April 16 - Advance Care Planning Day

Advance Care planning is about wishes and it’s how we care for each other.


Advance Care Planning is about having conversations with family and friends, especially your Substitute Decision Maker – the person who will speak for you if you cannot speak for yourself in case of a health emergency. It may also include writing down your wishes, and talking with healthcare providers and financial or legal professionals.


There are 5 steps to developing your personal Advance Care Plan

1. Think about what is most important to you – your values, wishes and beliefs.

2. Learn about your overall health. This may include current conditions you want to better understand.

3. Decide on your Substitute Decision Maker(s), one or more people who are willing and able to speak, for you if you cannot speak for yourself.

4. Talk about your values, beliefs and wishes with your Substitute Decision Maker(s), family, friends and health care providers.

5. Record your values, wishes and beliefs in your Advance Care Planning Guide, in a letter, poem, video or audio recording.


What is advance care planning?

Advance care planning is a process of reflection and communication, a time for you to reflect on your values and wishes, and to let others know your future health and personal care preferences in the event that you are unable to consent or refuse treatment or other care. Advance care planning means having discussions with family and friends, especially your Substitute Decision Maker – the person who will speak for you when you cannot. It may also include writing down your wishes, and may even involve talking with healthcare providers and financial and legal professionals. A written advance care plan may also be called an advance directive or a medical directive. This depends on your province/territory. Check out the resources specific to where you live. Advance care planning may include thinking about information about treatments that you do or don’t want to have (such as CPR or mechanical ventilation), as well as other information about your care at the end of life (for example, religious rituals, being able to see a family member, dying at home or in palliative care, etc.).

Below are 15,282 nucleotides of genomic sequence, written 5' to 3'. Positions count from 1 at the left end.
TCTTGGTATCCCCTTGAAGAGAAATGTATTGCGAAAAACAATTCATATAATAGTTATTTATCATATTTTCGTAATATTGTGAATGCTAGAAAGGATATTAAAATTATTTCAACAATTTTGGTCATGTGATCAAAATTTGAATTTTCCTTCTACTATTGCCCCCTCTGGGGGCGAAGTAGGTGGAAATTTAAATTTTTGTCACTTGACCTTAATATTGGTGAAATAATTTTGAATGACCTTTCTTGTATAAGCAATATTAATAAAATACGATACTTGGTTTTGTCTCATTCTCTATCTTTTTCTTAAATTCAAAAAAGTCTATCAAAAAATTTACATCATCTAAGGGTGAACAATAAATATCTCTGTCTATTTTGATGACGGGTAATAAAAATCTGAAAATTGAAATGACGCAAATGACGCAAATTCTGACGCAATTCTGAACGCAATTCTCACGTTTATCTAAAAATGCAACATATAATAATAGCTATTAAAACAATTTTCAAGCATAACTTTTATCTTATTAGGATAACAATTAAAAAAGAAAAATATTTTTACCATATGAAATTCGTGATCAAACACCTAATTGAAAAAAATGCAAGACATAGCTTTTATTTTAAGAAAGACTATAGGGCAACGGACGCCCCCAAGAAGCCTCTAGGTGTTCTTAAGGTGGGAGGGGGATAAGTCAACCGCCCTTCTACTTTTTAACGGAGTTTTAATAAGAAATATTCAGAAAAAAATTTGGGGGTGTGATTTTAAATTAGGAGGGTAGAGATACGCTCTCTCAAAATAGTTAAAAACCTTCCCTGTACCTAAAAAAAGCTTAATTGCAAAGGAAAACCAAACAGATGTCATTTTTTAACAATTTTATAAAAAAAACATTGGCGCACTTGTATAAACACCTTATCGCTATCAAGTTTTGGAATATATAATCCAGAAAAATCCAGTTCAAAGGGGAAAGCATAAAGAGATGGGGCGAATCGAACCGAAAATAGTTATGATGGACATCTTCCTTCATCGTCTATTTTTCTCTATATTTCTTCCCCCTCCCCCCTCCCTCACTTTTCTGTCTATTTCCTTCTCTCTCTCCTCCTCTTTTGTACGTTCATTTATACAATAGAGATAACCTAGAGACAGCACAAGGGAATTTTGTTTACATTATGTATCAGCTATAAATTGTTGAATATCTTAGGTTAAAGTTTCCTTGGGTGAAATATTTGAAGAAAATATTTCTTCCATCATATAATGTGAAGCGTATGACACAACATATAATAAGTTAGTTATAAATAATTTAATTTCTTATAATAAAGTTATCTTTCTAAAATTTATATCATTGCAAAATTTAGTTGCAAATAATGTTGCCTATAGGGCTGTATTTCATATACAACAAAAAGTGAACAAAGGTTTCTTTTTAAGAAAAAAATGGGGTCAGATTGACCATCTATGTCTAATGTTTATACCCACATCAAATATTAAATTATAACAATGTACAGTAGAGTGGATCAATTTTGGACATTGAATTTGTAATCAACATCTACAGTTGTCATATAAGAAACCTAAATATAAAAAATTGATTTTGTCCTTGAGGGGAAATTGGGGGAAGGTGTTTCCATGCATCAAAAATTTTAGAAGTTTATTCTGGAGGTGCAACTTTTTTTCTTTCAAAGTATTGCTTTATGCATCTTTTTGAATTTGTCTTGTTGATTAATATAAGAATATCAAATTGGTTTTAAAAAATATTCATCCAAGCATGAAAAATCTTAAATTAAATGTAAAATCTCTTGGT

What is a Substitute Decision Maker?

This is the person(s) who will make medical decisions on your behalf in the event you are unable to speak for yourself due to sudden or serious illness. Or just in the event you become unable to consent or refuse treatment or other care options. They may also be called a Medical Proxy, a Medical Agent or a Power of Attorney for Personal Care.


How do I choose a Substitute Decision Maker?

It’s important to choose someone who you trust and feel will be comfortable carrying out and communicating your wishes. Don’t forget to have the conversation – it’s important that your Substitute Decision Maker knows about their role and your wishes.


When does this planning come into effect?

Your substitute decision maker is only called upon if you are unable to make your own health care decisions (e.g. you are in a coma or your illness has impaired your ability to make decisions). Also, any written documents/plans are only referred to under these circumstances. If you have a written document, your substitute decision maker can use it to guide your care and advocate for your wishes.


Can my plans change?

You can change your plans as often as you like. Just make sure that the person representing you understands your wishes and has a copy of your most recent written document(s)


For more resources, go to www.advancecareplanning.ca

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